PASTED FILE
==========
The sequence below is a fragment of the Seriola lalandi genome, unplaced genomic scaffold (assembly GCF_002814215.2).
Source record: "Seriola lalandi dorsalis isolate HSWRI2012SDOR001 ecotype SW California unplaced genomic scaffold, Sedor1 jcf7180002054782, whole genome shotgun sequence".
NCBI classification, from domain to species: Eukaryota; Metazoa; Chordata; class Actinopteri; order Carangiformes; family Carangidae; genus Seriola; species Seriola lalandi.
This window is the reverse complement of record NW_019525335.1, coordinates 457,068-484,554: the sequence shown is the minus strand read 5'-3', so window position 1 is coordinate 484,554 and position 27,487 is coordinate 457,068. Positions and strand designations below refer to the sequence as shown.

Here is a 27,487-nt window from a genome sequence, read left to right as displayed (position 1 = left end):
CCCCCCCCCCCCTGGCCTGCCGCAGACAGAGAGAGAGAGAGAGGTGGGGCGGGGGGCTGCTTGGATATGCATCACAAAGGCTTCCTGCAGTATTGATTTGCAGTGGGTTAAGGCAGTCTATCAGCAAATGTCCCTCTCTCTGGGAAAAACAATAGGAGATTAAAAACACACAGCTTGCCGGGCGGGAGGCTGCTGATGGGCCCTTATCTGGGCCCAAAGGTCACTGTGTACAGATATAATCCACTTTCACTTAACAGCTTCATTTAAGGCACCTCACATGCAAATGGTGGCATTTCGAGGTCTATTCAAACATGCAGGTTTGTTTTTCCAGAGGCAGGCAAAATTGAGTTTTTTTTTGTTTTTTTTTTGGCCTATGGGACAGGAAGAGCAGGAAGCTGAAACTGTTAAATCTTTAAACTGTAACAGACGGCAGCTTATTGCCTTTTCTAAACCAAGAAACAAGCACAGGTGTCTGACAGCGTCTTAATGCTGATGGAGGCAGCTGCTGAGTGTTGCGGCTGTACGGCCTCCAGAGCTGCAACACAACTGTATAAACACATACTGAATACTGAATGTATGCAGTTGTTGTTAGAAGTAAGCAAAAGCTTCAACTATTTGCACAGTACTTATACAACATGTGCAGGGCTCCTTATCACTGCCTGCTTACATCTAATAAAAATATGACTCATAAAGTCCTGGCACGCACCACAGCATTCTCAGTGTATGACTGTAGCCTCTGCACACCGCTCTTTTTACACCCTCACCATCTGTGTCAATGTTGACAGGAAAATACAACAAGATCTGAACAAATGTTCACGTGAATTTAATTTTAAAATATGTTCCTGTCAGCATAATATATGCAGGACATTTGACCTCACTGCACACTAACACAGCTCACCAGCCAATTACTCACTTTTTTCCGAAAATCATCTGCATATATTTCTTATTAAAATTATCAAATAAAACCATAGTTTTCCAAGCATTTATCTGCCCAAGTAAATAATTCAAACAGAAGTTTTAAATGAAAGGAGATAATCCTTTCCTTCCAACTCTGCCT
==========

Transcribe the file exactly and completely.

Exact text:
The sequence below is a fragment of the Seriola lalandi genome, unplaced genomic scaffold (assembly GCF_002814215.2).
Source record: "Seriola lalandi dorsalis isolate HSWRI2012SDOR001 ecotype SW California unplaced genomic scaffold, Sedor1 jcf7180002054782, whole genome shotgun sequence".
NCBI classification, from domain to species: Eukaryota; Metazoa; Chordata; class Actinopteri; order Carangiformes; family Carangidae; genus Seriola; species Seriola lalandi.
This window is the reverse complement of record NW_019525335.1, coordinates 457,068-484,554: the sequence shown is the minus strand read 5'-3', so window position 1 is coordinate 484,554 and position 27,487 is coordinate 457,068. Positions and strand designations below refer to the sequence as shown.

Here is a 27,487-nt window from a genome sequence, read left to right as displayed (position 1 = left end):
CCCCCCCCCCCCTGGCCTGCCGCAGACAGAGAGAGAGAGAGAGGTGGGGCGGGGGGCTGCTTGGATATGCATCACAAAGGCTTCCTGCAGTATTGATTTGCAGTGGGTTAAGGCAGTCTATCAGCAAATGTCCCTCTCTCTGGGAAAAACAATAGGAGATTAAAAACACACAGCTTGCCGGGCGGGAGGCTGCTGATGGGCCCTTATCTGGGCCCAAAGGTCACTGTGTACAGATATAATCCACTTTCACTTAACAGCTTCATTTAAGGCACCTCACATGCAAATGGTGGCATTTCGAGGTCTATTCAAACATGCAGGTTTGTTTTTCCAGAGGCAGGCAAAATTGAGTTTTTTTTTGTTTTTTTTTTGGCCTATGGGACAGGAAGAGCAGGAAGCTGAAACTGTTAAATCTTTAAACTGTAACAGACGGCAGCTTATTGCCTTTTCTAAACCAAGAAACAAGCACAGGTGTCTGACAGCGTCTTAATGCTGATGGAGGCAGCTGCTGAGTGTTGCGGCTGTACGGCCTCCAGAGCTGCAACACAACTGTATAAACACATACTGAATACTGAATGTATGCAGTTGTTGTTAGAAGTAAGCAAAAGCTTCAACTATTTGCACAGTACTTATACAACATGTGCAGGGCTCCTTATCACTGCCTGCTTACATCTAATAAAAATATGACTCATAAAGTCCTGGCACGCACCACAGCATTCTCAGTGTATGACTGTAGCCTCTGCACACCGCTCTTTTTACACCCTCACCATCTGTGTCAATGTTGACAGGAAAATACAACAAGATCTGAACAAATGTTCACGTGAATTTAATTTTAAAATATGTTCCTGTCAGCATAATATATGCAGGACATTTGACCTCACTGCACACTAACACAGCTCACCAGCCAATTACTCACTTTTTTCCGAAAATCATCTGCATATATTTCTTATTAAAATTATCAAATAAAACCATAGTTTTCCAAGCATTTATCTGCCCAAGTAAATAATTCAAACAGAAGTTTTAAATGAAAGGAGATAATCCTTTCCTTCCAACTCTGCCT